Publisher's Weekly Review

This 11th book about Yorkshire police officer Alan Banks is disappointing after 1999's Edgar-nominee, In a Dry Season, but contains enough elements of the familiar formula to satisfy dedicated fans. DCI Banks, his romance with police colleague Annie Cabbot having cooled off, is seriously thinking of asking his wife, Sandra, to end their separation and give the marriage another try. He's also applied to the National Crime Squad to escape his loathsome boss, Chief Constable Riddle. But just as Banks is packing for a weekend train jaunt to Paris, the wretched Riddle calls to ask a favor. Riddle's nine-year-old son, snooping around on the Internet, has come upon a naked picture of his 16-year-old sister, Emily, who ran away from home and disappeared into the London drugs and smut cesspool. Despite their mutual hatred, BanksÄrealizing what it took for Riddle to ask for his help in finding the girlÄjust can't refuse. This part of the story works well; Robinson makes no attempt to soften the nastiness of the stupid, resentful and politically ambitious Riddle or the apparent coldness of Riddle's wife. But things begin to get more complicatedÄand less believableÄwhen the powerful London criminal with whom Emily has been living appears to be implicated in murder and business fraud in Yorkshire. Too many plot coincidences and clich‚s (a man is described as being "bald as a coot" twice) finally work against Robinson's greatest strength: his ability to keep Banks an interesting, realistic and changing human being. Agent, Dominick Abel. 6-city author tour. (Oct.) (c) Copyright PWxyz, LLC. All rights reserved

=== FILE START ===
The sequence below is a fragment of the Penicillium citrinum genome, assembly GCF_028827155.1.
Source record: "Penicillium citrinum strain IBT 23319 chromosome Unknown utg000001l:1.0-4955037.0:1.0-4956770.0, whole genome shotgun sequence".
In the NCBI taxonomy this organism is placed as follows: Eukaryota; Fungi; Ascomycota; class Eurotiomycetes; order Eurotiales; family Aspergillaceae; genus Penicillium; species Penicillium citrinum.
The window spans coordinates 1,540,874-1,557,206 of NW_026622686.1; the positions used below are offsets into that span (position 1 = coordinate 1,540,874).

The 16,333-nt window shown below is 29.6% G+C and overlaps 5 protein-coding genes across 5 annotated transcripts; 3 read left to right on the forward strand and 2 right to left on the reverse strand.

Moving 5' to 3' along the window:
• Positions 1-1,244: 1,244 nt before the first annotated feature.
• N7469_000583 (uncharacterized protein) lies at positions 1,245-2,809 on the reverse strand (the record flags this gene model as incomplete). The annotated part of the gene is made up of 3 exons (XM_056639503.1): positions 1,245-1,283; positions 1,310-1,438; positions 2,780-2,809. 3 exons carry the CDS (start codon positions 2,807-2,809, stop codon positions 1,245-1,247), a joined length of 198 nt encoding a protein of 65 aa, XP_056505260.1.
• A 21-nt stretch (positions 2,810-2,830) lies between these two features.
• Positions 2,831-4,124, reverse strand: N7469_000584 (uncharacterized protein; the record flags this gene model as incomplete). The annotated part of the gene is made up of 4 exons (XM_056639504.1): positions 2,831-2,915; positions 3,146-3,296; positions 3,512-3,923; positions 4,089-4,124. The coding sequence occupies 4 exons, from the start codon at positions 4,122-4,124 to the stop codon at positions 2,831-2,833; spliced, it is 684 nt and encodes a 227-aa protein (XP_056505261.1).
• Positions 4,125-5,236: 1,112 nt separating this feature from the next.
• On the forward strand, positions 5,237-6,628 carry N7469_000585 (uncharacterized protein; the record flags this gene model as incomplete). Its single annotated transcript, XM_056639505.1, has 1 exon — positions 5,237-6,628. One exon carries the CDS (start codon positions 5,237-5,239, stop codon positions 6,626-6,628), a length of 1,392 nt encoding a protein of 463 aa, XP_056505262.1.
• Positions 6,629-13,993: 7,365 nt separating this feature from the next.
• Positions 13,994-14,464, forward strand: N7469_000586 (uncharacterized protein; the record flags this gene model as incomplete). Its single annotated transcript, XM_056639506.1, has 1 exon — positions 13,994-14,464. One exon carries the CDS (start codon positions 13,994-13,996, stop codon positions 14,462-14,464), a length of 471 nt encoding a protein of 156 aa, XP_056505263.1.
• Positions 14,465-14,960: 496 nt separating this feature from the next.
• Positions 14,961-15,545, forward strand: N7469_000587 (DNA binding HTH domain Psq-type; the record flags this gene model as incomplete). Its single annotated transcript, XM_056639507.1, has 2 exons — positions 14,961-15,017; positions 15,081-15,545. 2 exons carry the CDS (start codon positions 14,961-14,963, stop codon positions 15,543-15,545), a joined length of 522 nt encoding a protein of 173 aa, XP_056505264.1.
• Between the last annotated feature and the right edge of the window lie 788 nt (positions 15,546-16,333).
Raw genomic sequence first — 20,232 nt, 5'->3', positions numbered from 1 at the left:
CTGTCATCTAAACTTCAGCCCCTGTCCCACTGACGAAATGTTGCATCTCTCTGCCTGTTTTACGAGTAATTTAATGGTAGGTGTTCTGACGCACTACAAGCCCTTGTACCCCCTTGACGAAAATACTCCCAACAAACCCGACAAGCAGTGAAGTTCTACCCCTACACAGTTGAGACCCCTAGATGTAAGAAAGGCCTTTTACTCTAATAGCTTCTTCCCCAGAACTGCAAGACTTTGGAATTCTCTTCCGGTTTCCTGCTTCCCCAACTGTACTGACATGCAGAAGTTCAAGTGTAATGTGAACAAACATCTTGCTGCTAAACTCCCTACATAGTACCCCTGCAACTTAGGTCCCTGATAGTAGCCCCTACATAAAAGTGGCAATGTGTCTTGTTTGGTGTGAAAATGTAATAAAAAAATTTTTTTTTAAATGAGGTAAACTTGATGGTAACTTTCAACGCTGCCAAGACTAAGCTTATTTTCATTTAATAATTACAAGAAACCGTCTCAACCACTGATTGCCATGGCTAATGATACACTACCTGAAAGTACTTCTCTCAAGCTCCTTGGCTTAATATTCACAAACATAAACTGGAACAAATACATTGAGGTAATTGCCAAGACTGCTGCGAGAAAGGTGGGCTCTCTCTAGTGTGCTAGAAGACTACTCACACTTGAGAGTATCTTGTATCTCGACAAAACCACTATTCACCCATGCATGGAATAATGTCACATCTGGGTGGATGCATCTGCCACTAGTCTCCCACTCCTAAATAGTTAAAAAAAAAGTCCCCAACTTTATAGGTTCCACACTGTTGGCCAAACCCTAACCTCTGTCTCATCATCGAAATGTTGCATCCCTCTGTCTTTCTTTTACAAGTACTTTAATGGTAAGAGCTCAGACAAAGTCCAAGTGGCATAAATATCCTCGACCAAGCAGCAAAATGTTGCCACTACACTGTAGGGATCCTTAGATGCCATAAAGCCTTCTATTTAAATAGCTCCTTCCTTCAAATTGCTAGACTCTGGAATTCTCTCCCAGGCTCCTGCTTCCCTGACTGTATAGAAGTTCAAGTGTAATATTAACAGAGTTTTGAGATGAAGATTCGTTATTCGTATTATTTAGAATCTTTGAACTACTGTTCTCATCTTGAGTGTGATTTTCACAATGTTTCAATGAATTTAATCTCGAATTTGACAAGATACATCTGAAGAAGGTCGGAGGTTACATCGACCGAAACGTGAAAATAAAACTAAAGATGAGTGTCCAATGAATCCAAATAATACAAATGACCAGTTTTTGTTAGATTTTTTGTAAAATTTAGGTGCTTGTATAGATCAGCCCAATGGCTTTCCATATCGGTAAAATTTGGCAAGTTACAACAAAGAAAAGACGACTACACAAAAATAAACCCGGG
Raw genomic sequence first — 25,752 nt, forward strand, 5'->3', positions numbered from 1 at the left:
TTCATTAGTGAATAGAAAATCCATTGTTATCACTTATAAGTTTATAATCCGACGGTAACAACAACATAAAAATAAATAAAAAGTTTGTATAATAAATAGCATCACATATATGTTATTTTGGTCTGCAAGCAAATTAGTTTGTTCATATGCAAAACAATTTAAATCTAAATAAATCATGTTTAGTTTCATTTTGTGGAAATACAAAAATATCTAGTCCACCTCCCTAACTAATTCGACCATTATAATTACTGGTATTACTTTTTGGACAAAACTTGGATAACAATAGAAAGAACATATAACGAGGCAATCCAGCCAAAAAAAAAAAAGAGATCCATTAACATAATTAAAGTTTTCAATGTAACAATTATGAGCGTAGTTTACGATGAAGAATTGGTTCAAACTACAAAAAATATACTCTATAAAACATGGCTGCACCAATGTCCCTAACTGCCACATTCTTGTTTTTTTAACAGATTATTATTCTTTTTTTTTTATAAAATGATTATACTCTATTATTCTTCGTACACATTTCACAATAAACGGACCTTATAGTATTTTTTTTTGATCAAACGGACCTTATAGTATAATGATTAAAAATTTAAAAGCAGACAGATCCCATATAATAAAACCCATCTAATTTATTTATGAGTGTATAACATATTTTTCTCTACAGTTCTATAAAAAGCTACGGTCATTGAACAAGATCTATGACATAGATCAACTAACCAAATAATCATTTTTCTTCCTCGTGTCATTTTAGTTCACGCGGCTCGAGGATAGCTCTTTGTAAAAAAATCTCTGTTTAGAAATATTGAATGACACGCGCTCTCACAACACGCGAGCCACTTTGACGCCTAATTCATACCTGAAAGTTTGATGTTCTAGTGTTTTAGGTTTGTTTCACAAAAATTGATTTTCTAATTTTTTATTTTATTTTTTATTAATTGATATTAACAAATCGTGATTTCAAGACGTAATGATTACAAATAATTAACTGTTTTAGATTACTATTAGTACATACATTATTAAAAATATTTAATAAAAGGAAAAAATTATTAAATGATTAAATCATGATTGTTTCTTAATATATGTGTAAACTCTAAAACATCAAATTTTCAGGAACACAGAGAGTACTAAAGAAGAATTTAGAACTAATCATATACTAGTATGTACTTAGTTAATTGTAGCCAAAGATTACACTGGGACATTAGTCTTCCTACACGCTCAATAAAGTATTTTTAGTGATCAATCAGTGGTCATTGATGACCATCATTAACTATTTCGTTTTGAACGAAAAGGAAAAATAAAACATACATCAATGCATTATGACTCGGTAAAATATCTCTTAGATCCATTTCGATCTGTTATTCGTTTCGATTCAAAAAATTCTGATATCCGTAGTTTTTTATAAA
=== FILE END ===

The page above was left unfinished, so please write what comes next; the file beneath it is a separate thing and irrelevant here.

Library Journal Review

Fans of British police procedurals who have not yet discovered Robinson are in for a treat. His Inspector Banks series combine intricate, intriguing plots with complex characters and bleakly beautiful Yorkshire settings. In this follow-up to the Edgar-nominated In a Dry Season, detective chief inspector Alan Banks has been asked by his boss and nemesis, chief constable Jimmy Riddle, to find his runaway 16-year-old daughter, Emily, after discovering nude photos of her on a porn web site. At the same time, Banks is struggling to decide whether to reconcile with his estranged wife, Sandra, or to reignite his relationship with Annie Cabot, his partner on a previous case. While it is a bit hard to believe that a police chief with all the resources available to him would wait six months to look for his missing daughter (Robinson's explanation that the politically ambitious Riddle is afraid of the public scandal doesn't quite ring true), once Banks begins his search into London's seamy underbelly, all doubts are suspended, and the reader is hooked. A great read for those dark and stormy nights. [Previewed in Prepub Alert, LJ 6/15/00.]DWilda Williams, "Library Journal" (c) Copyright 2010. Library Journals LLC, a wholly owned subsidiary of Media Source, Inc. No redistribution permitted.